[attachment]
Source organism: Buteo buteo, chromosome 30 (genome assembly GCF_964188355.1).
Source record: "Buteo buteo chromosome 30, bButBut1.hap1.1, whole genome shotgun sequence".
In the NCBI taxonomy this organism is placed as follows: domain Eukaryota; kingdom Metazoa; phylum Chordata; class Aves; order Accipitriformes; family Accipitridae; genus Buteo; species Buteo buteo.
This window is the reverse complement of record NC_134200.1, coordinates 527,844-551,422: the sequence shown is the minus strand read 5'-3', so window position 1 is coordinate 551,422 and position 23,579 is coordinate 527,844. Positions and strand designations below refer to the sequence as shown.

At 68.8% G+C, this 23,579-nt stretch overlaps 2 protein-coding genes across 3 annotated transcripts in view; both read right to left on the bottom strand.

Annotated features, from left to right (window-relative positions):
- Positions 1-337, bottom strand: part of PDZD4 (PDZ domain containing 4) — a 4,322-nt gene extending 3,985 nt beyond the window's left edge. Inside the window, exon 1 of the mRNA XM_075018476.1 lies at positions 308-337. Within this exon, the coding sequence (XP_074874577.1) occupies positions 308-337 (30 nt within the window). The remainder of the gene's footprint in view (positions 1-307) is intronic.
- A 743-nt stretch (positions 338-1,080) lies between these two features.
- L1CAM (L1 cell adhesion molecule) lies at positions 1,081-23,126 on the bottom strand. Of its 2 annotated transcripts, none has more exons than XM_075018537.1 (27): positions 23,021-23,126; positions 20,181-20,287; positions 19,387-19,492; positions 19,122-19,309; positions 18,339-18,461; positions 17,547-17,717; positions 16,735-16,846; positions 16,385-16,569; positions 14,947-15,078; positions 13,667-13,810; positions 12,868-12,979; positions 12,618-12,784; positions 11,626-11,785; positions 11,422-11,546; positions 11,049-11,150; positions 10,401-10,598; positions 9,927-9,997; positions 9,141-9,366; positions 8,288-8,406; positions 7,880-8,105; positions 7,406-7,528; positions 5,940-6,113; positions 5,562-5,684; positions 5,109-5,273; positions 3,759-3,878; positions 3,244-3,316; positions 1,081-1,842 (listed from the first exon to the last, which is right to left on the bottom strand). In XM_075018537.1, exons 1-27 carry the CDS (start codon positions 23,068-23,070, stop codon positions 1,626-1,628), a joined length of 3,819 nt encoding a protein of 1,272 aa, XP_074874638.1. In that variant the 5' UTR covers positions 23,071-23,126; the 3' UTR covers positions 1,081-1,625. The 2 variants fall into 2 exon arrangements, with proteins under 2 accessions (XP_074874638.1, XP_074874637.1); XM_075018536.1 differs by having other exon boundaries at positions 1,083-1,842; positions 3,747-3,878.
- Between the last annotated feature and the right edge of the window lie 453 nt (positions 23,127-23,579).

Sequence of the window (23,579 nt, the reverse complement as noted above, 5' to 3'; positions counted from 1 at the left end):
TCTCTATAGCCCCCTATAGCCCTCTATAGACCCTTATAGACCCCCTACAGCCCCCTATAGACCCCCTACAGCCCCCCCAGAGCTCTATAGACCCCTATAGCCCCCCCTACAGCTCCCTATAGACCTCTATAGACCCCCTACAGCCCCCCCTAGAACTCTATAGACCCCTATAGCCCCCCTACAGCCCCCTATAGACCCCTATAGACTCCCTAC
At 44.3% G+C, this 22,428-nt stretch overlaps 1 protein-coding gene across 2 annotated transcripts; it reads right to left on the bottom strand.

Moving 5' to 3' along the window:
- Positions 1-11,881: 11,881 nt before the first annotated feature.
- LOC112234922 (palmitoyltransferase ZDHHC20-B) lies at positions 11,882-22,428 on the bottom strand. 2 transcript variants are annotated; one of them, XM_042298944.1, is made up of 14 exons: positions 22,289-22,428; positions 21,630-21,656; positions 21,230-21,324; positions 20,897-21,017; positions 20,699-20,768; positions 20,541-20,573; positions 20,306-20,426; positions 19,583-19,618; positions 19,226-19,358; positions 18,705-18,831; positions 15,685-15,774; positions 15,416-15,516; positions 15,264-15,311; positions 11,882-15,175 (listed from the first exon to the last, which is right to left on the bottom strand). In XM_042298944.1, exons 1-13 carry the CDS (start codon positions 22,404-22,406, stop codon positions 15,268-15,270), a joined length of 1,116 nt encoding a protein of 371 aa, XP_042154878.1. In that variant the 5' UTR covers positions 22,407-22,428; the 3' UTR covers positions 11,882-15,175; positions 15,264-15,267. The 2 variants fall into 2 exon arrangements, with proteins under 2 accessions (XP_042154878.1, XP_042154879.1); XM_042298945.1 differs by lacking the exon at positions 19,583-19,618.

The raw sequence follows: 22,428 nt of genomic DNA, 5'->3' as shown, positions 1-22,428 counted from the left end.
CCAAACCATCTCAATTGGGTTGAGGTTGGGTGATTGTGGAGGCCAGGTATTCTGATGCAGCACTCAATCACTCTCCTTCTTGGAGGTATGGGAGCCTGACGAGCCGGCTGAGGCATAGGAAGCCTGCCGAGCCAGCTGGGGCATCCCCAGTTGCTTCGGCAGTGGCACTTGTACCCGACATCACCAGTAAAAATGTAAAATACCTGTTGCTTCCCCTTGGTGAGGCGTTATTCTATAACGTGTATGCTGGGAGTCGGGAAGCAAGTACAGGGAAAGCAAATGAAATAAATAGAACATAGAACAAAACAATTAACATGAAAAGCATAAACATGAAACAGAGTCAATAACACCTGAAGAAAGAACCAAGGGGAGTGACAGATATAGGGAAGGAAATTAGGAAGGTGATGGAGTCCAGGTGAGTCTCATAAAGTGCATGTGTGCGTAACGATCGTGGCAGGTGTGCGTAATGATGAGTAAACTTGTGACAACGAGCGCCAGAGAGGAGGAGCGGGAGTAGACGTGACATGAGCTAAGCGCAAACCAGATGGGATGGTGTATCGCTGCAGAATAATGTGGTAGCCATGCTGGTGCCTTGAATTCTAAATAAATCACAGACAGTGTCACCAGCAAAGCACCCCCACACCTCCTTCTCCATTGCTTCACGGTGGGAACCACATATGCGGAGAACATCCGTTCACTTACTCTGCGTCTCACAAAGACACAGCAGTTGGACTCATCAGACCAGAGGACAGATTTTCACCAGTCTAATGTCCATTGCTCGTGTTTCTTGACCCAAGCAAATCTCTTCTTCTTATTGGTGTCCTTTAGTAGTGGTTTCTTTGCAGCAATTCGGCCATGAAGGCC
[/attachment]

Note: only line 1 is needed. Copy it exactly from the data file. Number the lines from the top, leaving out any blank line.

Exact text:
Source organism: Buteo buteo, chromosome 30 (genome assembly GCF_964188355.1).